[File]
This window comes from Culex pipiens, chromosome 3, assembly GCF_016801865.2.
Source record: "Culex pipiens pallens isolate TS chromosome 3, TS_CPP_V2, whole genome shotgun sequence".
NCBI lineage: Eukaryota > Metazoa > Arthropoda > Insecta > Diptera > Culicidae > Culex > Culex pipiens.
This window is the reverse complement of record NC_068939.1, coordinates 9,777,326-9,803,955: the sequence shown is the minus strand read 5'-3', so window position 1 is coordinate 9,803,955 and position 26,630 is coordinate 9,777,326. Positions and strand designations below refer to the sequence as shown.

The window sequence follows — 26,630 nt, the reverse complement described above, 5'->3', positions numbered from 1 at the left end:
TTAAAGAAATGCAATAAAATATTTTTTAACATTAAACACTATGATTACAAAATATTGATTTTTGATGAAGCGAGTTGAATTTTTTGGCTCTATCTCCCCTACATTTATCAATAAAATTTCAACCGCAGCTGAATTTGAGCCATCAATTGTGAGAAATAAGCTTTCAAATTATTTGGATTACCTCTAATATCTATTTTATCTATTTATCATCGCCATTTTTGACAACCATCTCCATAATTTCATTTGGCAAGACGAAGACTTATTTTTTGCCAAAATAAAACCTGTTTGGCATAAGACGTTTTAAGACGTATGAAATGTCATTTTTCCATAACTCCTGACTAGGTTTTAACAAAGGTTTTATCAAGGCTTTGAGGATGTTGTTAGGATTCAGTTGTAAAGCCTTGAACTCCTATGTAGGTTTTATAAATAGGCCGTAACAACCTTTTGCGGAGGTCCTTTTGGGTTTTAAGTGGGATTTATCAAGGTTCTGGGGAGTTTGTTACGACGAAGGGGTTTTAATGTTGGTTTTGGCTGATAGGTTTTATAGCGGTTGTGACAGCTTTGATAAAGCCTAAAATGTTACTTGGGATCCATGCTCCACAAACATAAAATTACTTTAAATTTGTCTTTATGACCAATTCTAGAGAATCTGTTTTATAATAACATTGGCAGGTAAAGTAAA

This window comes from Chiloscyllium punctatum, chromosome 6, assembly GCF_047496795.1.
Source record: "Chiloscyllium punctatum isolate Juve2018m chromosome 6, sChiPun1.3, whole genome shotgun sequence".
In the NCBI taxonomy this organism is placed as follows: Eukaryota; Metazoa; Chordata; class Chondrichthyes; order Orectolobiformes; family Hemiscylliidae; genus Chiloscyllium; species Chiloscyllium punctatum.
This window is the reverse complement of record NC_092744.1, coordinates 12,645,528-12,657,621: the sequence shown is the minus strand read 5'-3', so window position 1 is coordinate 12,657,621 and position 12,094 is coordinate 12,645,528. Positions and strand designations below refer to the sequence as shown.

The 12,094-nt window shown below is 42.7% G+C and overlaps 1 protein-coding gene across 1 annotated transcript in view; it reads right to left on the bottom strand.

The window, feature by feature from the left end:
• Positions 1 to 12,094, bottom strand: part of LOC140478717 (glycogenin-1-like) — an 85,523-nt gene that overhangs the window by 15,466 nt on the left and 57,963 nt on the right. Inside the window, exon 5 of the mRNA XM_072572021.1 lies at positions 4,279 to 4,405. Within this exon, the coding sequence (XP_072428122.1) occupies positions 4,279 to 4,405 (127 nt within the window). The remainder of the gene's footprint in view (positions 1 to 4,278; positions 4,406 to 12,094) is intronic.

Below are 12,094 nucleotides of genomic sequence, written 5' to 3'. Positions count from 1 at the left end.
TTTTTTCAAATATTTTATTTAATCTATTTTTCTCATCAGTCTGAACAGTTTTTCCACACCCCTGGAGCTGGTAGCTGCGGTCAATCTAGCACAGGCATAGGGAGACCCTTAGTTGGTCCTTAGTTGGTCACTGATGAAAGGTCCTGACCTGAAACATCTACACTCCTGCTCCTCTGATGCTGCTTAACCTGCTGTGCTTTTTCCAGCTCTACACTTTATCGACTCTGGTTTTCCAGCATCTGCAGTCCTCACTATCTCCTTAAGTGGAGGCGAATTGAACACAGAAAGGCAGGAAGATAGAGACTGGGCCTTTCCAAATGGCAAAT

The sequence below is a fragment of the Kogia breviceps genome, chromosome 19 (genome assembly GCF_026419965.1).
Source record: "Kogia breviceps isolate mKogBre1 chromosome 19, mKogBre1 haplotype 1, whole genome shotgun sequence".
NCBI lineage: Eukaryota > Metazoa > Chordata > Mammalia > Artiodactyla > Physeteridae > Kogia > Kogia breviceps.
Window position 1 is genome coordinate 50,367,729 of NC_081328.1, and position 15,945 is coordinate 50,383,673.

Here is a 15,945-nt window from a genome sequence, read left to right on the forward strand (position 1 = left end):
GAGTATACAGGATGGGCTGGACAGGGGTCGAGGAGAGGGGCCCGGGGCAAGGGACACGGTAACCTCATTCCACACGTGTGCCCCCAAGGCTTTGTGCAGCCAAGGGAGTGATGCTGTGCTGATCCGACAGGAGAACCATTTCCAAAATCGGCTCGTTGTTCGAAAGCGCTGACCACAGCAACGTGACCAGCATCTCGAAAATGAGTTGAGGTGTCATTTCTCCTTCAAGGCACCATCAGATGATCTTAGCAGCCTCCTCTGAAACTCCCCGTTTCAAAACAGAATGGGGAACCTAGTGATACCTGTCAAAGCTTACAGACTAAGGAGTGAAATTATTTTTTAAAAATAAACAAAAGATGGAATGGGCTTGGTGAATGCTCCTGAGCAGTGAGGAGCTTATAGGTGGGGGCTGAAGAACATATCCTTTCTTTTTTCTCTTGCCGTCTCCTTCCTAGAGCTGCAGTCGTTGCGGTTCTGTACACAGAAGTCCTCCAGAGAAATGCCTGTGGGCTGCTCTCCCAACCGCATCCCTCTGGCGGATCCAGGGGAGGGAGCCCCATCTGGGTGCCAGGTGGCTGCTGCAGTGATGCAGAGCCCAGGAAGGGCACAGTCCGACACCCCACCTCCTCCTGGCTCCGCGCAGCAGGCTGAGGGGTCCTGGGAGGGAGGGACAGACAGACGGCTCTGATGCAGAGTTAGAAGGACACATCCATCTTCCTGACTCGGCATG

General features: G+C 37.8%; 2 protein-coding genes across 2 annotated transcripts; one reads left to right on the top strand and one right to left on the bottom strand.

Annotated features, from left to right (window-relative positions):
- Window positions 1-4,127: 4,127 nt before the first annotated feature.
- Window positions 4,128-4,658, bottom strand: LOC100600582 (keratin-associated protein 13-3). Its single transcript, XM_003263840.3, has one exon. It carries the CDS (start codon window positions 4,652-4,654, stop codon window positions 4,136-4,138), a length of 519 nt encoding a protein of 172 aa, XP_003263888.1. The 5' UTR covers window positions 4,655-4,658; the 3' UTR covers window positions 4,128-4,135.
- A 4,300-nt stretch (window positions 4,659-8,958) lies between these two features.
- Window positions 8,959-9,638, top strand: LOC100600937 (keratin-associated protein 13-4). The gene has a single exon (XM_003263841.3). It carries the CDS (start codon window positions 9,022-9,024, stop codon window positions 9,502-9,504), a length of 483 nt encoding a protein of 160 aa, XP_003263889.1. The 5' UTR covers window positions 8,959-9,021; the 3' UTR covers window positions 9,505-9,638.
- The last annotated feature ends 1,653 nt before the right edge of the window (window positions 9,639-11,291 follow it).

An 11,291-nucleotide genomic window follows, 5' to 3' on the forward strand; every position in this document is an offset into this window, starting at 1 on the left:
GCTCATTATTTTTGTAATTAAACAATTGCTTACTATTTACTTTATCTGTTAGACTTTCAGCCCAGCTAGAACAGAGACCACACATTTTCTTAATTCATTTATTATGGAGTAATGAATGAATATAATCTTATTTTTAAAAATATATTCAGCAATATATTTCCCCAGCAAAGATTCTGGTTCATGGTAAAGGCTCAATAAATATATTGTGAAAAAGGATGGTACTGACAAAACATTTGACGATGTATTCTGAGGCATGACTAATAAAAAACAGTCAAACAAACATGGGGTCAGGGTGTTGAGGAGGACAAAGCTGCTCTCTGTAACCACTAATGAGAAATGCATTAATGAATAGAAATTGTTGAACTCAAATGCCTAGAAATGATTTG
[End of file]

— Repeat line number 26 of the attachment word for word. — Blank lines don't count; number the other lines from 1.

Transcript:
- A 4,300-nt stretch (window positions 4,659-8,958) lies between these two features.